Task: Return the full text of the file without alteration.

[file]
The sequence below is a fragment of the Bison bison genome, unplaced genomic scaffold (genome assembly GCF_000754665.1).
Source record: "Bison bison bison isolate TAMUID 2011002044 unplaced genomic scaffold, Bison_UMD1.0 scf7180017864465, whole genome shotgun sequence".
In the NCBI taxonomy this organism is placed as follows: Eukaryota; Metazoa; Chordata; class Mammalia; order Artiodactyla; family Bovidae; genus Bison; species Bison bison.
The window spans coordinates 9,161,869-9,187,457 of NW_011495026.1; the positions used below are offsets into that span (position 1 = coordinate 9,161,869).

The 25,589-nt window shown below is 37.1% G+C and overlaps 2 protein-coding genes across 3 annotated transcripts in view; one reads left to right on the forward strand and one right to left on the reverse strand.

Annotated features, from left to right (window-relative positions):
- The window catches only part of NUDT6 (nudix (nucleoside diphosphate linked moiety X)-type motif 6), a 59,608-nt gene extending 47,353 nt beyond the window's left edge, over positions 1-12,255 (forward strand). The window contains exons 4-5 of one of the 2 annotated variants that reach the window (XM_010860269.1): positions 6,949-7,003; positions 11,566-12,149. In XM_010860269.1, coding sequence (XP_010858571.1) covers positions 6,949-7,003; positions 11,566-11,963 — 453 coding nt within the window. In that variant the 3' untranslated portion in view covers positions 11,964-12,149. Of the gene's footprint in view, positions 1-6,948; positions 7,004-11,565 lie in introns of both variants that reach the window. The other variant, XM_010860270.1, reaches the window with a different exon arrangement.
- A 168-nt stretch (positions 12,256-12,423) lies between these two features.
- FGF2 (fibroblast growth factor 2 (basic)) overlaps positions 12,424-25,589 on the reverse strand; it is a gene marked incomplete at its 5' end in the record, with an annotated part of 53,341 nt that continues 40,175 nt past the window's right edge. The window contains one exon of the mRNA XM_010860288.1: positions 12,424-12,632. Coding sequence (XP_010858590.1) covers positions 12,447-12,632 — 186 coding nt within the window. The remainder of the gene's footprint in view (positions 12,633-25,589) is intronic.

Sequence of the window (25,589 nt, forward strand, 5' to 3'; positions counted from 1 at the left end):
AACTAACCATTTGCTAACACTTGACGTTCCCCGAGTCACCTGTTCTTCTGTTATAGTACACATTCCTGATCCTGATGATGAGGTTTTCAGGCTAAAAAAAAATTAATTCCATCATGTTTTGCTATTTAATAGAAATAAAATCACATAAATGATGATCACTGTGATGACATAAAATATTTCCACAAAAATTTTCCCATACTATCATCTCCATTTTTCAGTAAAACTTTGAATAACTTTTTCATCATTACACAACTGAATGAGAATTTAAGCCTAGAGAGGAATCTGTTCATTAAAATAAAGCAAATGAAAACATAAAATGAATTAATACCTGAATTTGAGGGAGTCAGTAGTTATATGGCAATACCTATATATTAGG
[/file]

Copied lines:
The sequence below is a fragment of the Bison bison genome, unplaced genomic scaffold (genome assembly GCF_000754665.1).
Source record: "Bison bison bison isolate TAMUID 2011002044 unplaced genomic scaffold, Bison_UMD1.0 scf7180017864465, whole genome shotgun sequence".
In the NCBI taxonomy this organism is placed as follows: Eukaryota; Metazoa; Chordata; class Mammalia; order Artiodactyla; family Bovidae; genus Bison; species Bison bison.
The window spans coordinates 9,161,869-9,187,457 of NW_011495026.1; the positions used below are offsets into that span (position 1 = coordinate 9,161,869).

The 25,589-nt window shown below is 37.1% G+C and overlaps 2 protein-coding genes across 3 annotated transcripts in view; one reads left to right on the forward strand and one right to left on the reverse strand.

Annotated features, from left to right (window-relative positions):
- The window catches only part of NUDT6 (nudix (nucleoside diphosphate linked moiety X)-type motif 6), a 59,608-nt gene extending 47,353 nt beyond the window's left edge, over positions 1-12,255 (forward strand). The window contains exons 4-5 of one of the 2 annotated variants that reach the window (XM_010860269.1): positions 6,949-7,003; positions 11,566-12,149. In XM_010860269.1, coding sequence (XP_010858571.1) covers positions 6,949-7,003; positions 11,566-11,963 — 453 coding nt within the window. In that variant the 3' untranslated portion in view covers positions 11,964-12,149. Of the gene's footprint in view, positions 1-6,948; positions 7,004-11,565 lie in introns of both variants that reach the window. The other variant, XM_010860270.1, reaches the window with a different exon arrangement.
- A 168-nt stretch (positions 12,256-12,423) lies between these two features.
- FGF2 (fibroblast growth factor 2 (basic)) overlaps positions 12,424-25,589 on the reverse strand; it is a gene marked incomplete at its 5' end in the record, with an annotated part of 53,341 nt that continues 40,175 nt past the window's right edge. The window contains one exon of the mRNA XM_010860288.1: positions 12,424-12,632. Coding sequence (XP_010858590.1) covers positions 12,447-12,632 — 186 coding nt within the window. The remainder of the gene's footprint in view (positions 12,633-25,589) is intronic.

Sequence of the window (25,589 nt, forward strand, 5' to 3'; positions counted from 1 at the left end):
AACTAACCATTTGCTAACACTTGACGTTCCCCGAGTCACCTGTTCTTCTGTTATAGTACACATTCCTGATCCTGATGATGAGGTTTTCAGGCTAAAAAAAAATTAATTCCATCATGTTTTGCTATTTAATAGAAATAAAATCACATAAATGATGATCACTGTGATGACATAAAATATTTCCACAAAAATTTTCCCATACTATCATCTCCATTTTTCAGTAAAACTTTGAATAACTTTTTCATCATTACACAACTGAATGAGAATTTAAGCCTAGAGAGGAATCTGTTCATTAAAATAAAGCAAATGAAAACATAAAATGAATTAATACCTGAATTTGAGGGAGTCAGTAGTTATATGGCAATACCTATATATTAGG